Top 10 questions on Cybersecurity in 2023

Top 10 questions on Cybersecurity in 2023

Cybersecurity will remain high on the agenda in 2023, Paula Januszkiewicz, a highly reputed MVP and cybersecurity expert predicts in her latest vlog. Paula thinks businesses need to change their attitude toward cybersecurity to become more resilient and adopt an “Assume Breach Principle”, implying that no organizations are immune to hacking. However, with the correct skillset and technology, and especially AI and automation, attacks can be detected, and damage can be prevented. As security moves from backroom to boardroom, a real dialogue has started between cyberteams and key decision makers. The threats identified by Paula, and the approach she recommends while addressing them, are well worth everybody’s attention.

Paula Januszkiewicz, MVP and cybersecurity expert, has recently released a video that summarizes the key issues and challenges IT managers and cybersecurity experts will face in the upcoming year. After elaborating on the more familiar threats, she also recommended a number of priorities for businesses.

Incident response readiness

Paula predicts that important changes in cybersecurity in 2023 will concern incident response readiness. That said, organizations should always be ready and properly equipped to respond to data breaches, she adds. Another trend is the need for a well-established monitoring of privileged access and identity management. For when an attack occurs, the hacker needs two things: an identity, and then access to privileged accounts. Therefore, companies require the ability to monitor identities travelling within their infrastructure.

Insecure design, software and data integrity failures as major threats

Insecure design, namely risks related to design flows, is also one of the key cybersecurity threats companies are currently facing. This means that developers will need more threat modelling, security design patterns and principles, and reference architectures. Software and data integrity failures, lack of good monitoring and a lack of incident response readiness are also possible threats that need to be addressed. These occur when critical data and software updates are added to the delivery pipeline without verifying their integrity, Paula asserts.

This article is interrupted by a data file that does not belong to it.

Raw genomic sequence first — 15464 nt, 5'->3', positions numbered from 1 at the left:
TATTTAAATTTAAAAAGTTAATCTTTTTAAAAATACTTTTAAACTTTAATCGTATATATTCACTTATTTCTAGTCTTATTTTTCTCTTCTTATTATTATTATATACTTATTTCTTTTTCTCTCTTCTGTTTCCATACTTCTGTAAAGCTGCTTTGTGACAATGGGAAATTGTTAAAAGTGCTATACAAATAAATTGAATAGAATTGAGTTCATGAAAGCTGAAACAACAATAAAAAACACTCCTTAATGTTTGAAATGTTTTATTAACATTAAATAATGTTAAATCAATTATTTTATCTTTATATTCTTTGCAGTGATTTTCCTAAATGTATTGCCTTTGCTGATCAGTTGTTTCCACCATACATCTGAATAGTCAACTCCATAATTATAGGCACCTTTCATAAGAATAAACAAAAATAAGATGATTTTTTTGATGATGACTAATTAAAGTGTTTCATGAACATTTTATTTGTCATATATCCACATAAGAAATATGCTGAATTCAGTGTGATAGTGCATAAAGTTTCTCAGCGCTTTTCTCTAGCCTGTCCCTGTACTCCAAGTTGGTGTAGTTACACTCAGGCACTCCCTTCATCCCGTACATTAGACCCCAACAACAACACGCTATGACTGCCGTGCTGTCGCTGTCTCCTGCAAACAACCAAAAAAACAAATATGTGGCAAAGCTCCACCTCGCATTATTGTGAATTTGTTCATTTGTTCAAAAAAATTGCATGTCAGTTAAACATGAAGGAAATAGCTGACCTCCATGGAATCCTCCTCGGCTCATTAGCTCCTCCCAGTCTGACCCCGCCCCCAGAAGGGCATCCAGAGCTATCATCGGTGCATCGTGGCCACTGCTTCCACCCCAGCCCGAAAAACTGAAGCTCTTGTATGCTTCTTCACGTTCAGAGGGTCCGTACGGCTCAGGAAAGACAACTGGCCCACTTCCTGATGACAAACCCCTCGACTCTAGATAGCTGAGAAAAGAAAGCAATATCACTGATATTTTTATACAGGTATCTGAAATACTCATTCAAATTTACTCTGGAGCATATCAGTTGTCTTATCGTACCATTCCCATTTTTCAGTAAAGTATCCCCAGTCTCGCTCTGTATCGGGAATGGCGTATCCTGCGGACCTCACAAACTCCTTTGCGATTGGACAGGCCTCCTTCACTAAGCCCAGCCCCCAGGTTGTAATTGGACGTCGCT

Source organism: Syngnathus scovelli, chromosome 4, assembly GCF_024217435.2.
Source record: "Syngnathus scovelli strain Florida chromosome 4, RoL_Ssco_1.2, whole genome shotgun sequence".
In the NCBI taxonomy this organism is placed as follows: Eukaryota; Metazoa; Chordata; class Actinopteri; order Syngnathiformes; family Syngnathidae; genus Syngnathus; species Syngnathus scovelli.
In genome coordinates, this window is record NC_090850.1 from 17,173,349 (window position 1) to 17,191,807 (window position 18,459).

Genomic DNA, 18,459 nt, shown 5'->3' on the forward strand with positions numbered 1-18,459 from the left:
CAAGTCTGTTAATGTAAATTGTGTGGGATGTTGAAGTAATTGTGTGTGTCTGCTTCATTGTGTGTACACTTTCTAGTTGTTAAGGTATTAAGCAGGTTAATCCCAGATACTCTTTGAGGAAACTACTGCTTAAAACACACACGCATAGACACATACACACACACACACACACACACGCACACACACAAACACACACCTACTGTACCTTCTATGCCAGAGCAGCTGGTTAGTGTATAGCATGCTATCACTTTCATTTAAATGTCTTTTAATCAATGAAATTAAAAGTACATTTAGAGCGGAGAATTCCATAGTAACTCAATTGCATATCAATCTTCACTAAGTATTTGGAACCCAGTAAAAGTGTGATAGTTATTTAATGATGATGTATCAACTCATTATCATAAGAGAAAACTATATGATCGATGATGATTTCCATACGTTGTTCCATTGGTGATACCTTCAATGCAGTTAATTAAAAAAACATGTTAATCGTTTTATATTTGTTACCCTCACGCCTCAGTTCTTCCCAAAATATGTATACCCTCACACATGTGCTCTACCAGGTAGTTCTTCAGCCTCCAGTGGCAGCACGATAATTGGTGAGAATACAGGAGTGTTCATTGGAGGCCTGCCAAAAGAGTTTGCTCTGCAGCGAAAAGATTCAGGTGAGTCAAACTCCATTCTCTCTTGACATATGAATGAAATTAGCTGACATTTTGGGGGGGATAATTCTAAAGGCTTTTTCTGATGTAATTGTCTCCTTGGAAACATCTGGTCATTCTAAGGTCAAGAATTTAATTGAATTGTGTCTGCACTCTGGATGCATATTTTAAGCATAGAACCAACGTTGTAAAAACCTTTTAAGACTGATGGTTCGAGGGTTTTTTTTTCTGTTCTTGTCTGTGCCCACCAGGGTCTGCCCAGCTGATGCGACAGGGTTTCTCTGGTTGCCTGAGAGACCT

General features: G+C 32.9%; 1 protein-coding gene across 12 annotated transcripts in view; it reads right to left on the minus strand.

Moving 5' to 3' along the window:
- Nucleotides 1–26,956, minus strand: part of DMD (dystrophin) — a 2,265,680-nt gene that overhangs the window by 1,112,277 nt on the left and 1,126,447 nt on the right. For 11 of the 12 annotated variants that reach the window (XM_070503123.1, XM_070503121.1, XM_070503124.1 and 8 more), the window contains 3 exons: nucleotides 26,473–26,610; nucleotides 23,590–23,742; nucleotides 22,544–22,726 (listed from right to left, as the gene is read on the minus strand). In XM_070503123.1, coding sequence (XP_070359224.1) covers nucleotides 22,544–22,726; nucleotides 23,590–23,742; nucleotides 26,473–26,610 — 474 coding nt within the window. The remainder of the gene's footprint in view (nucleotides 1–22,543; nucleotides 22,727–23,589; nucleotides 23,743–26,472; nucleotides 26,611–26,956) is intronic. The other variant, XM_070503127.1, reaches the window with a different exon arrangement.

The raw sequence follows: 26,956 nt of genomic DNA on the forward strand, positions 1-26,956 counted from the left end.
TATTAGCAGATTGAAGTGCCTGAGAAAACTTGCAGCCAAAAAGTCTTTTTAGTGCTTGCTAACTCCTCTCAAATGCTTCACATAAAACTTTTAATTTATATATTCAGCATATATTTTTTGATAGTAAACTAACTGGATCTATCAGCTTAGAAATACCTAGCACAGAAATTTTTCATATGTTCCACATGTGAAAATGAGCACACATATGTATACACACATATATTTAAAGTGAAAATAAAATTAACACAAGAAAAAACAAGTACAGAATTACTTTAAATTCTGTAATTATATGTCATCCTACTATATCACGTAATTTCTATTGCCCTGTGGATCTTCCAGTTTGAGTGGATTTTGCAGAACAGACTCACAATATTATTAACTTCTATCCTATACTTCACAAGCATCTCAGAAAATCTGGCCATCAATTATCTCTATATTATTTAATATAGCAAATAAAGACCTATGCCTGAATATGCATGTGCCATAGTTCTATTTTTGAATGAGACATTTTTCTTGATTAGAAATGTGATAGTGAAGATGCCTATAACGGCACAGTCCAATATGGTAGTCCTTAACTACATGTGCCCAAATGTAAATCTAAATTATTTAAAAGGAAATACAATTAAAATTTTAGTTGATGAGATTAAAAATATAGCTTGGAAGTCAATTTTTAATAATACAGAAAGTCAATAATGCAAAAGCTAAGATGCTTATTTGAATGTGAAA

Cybersecurity is not a finished product

Cybersecurity is never a finished product, but rather a continuous process. Organizations with a mature cybersecurity policy are characterized by ongoing audits and constant efforts to minimize vulnerability. These include training of staff in order that employees can become aware of cyber threats and update their knowledge on tackling them. Employees are more interested than ever in gaining competences that will allow them to protect themselves, their relatives, and their companies from cyber threats. Of course, businesses need to have appropriate technologies and procedures: a well-crafted incident response, secure identity protection and management, and good monitoring. Despite threats and increasingly sophisticated attacks, it is possible to stay ahead of the hackers. The key ingredients of a properly crafted cybersecurity strategy are training and proper technology, which prevent malicious and undetected codes from running and also monitor how identities are used. If a hacker accesses a company’s infrastructure, good backups and recovery are not enough to prevent damage, but an appropriate skillset – namely incident response readiness – is needed to detect the hackers’ actions.